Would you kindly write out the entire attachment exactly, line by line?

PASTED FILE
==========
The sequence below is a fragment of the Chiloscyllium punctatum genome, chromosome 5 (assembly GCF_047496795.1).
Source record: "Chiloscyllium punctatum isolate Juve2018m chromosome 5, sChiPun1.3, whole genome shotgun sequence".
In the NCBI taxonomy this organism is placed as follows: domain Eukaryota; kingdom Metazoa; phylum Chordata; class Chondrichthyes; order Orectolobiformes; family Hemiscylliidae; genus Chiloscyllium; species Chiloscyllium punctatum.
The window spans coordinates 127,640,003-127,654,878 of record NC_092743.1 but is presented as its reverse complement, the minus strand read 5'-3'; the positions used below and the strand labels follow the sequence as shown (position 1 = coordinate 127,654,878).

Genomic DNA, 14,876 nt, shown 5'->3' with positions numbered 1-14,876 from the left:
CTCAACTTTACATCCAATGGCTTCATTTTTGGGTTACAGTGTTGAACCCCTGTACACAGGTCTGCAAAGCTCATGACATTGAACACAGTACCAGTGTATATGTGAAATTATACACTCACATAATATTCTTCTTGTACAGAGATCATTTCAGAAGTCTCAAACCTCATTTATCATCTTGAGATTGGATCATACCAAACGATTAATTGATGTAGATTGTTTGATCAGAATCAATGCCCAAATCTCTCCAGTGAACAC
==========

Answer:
The sequence below is a fragment of the Chiloscyllium punctatum genome, chromosome 5 (assembly GCF_047496795.1).
Source record: "Chiloscyllium punctatum isolate Juve2018m chromosome 5, sChiPun1.3, whole genome shotgun sequence".
In the NCBI taxonomy this organism is placed as follows: domain Eukaryota; kingdom Metazoa; phylum Chordata; class Chondrichthyes; order Orectolobiformes; family Hemiscylliidae; genus Chiloscyllium; species Chiloscyllium punctatum.
The window spans coordinates 127,640,003-127,654,878 of record NC_092743.1 but is presented as its reverse complement, the minus strand read 5'-3'; the positions used below and the strand labels follow the sequence as shown (position 1 = coordinate 127,654,878).

Genomic DNA, 14,876 nt, shown 5'->3' with positions numbered 1-14,876 from the left:
CTCAACTTTACATCCAATGGCTTCATTTTTGGGTTACAGTGTTGAACCCCTGTACACAGGTCTGCAAAGCTCATGACATTGAACACAGTACCAGTGTATATGTGAAATTATACACTCACATAATATTCTTCTTGTACAGAGATCATTTCAGAAGTCTCAAACCTCATTTATCATCTTGAGATTGGATCATACCAAACGATTAATTGATGTAGATTGTTTGATCAGAATCAATGCCCAAATCTCTCCAGTGAACAC